4 A.I. Sikorsky St. (formerly Tankova)
04112 Kyiv, Ukraine
Telephone: +38 (044) 521-5566
Emergency After-Hours Telephone: +38 (044) 521-5000
Fax: +38 (044) 521-5544
See the Department of State’s Fact Sheet on Ukraine for information on U.S. - Ukraine relations.
Crimea: The Crimean Peninsula remains part of Ukraine despite Russia’s purported annexation and occupation. Follow the guidance in our Travel Warning for Ukraine and defer all travel to Crimea. If you choose to travel to Crimea, you should be aware:
Eastern Ukraine - nongovernment-controlled territory: Russian-backed separatists continue to control areas in Donetsk and Luhansk oblasts - areas known as the anti-terrorist operation (ATO) zone in Ukraine - where violent clashes have occurred. Follow the guidance in our Travel Warning for Ukraine and defer all travel to these regions. If you choose to travel to these areas, know:
HIV/AIDS Restrictions: The U.S. Department of State is unaware of any HIV/AIDS entry restrictions for visitors to or foreign residents of Ukraine. However, anyone with tuberculosis cannot get permanent residency in Ukraine. There are no waivers or exceptions to this rule.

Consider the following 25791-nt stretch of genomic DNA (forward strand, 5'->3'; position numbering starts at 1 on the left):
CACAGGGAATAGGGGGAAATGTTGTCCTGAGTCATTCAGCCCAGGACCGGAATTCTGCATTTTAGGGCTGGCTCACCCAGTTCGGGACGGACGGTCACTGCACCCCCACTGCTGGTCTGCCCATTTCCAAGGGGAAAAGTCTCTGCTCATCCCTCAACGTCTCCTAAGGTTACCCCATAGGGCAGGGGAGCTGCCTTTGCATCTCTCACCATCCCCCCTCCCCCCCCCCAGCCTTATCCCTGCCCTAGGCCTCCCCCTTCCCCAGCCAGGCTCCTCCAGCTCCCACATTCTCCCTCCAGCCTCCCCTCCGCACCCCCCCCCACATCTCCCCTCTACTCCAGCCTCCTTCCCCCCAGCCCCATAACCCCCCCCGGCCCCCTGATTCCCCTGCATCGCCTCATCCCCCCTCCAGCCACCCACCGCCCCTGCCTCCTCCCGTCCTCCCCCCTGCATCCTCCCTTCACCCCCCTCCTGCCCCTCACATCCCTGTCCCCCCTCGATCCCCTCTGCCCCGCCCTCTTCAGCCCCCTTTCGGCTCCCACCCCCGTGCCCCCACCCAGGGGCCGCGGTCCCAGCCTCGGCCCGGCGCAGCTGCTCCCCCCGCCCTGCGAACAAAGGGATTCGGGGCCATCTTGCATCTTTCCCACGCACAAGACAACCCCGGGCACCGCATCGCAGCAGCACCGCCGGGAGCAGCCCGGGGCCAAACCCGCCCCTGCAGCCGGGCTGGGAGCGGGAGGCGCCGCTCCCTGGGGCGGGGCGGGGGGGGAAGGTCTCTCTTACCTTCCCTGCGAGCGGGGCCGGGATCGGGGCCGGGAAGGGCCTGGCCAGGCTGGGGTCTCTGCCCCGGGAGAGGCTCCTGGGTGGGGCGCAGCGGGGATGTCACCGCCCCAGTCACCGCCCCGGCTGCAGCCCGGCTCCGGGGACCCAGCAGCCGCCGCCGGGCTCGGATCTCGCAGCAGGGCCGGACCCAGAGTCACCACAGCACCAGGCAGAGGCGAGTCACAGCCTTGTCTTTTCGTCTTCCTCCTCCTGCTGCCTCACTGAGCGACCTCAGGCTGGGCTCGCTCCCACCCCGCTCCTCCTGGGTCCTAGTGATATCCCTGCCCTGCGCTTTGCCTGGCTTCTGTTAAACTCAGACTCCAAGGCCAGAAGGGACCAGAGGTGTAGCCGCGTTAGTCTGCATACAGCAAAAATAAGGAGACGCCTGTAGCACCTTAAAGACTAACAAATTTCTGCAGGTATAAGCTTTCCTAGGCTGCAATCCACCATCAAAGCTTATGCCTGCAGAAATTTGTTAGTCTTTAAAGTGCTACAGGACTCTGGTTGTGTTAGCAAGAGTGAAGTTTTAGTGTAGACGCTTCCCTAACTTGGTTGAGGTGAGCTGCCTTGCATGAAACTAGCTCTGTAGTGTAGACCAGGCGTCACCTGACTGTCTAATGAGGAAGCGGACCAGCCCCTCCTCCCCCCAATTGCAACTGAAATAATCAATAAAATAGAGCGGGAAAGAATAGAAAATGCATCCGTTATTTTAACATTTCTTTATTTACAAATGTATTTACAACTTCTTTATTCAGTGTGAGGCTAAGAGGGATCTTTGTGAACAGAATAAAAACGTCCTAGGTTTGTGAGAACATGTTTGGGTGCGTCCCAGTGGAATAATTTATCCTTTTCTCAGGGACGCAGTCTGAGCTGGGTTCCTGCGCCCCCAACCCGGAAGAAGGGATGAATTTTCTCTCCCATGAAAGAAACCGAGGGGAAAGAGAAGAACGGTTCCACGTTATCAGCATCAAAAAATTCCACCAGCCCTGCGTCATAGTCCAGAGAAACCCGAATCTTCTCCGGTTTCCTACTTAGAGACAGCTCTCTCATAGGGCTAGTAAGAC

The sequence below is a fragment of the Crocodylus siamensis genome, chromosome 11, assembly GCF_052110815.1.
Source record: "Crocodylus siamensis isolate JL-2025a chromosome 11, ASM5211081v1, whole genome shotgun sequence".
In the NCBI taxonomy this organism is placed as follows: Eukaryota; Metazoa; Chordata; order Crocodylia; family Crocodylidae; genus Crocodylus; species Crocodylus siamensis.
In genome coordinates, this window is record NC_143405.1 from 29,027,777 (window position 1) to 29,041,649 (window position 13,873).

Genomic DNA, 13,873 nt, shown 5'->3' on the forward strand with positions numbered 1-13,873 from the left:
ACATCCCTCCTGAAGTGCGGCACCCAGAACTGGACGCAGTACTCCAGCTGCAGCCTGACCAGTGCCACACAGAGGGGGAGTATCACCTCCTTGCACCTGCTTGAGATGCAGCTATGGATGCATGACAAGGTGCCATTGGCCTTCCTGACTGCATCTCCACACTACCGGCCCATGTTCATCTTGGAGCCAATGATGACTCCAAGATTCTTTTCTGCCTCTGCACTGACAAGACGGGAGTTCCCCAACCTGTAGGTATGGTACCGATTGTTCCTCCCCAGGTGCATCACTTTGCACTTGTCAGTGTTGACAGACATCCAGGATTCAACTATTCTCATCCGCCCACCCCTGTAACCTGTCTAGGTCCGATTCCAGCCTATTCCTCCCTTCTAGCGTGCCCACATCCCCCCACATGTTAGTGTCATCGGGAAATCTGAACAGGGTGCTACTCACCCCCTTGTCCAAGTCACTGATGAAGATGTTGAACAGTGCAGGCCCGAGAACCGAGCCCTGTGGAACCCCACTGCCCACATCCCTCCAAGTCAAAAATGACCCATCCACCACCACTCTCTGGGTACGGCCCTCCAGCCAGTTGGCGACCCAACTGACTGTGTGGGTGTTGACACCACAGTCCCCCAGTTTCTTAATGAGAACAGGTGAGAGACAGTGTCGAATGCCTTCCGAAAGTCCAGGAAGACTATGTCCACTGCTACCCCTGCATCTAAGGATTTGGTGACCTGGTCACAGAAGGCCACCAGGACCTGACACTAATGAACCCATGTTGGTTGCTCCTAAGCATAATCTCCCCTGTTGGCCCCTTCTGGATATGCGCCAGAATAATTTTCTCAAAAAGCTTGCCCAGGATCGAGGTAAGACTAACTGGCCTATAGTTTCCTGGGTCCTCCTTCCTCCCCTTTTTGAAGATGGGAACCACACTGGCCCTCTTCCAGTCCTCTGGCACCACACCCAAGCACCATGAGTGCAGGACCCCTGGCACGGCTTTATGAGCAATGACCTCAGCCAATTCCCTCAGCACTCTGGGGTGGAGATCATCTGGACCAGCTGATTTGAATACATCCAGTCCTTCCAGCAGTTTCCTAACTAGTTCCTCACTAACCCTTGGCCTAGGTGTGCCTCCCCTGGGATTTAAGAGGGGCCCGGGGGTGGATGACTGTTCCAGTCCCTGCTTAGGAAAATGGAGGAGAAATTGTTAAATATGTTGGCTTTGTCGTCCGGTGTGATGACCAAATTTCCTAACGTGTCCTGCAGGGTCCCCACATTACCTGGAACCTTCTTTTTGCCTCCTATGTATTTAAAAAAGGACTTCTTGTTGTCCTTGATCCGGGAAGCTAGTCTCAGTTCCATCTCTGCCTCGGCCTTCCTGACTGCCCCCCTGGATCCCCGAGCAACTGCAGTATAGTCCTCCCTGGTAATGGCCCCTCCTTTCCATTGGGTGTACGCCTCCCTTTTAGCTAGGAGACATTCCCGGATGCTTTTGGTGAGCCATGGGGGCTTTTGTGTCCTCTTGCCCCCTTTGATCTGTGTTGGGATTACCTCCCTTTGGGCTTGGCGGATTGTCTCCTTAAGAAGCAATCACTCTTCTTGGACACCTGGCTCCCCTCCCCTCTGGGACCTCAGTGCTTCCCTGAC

Terrorism Activity: Credible information indicates that terrorist groups continue plotting possible attacks in Europe. European governments are taking action to guard against terrorist attacks; however, all European countries remain potentially vulnerable to attacks from transnational terrorist organizations.
Small-scale bombings continue to occur throughout Ukraine. While most attacks are at night and appear intended to cause property damage and incite fear, some attacks were fatal, targeting populated areas during daylight hours
Please read the Travel Warning for Ukraine before traveling.
Potential for civil disturbances: Large-scale protests have occurred from time to time in cities throughout Ukraine.
Crimea: The Russian Federation is likely to take further actions in Crimea as part of its illegal occupation of this part of Ukraine. The international community, including the United States and Ukraine, does not recognize this purported annexation.
Eastern Ukraine: The Department of State also warns U.S. citizens to defer all travel to Donetsk and Luhansk oblasts where Russian-backed separatists continue to control some areas.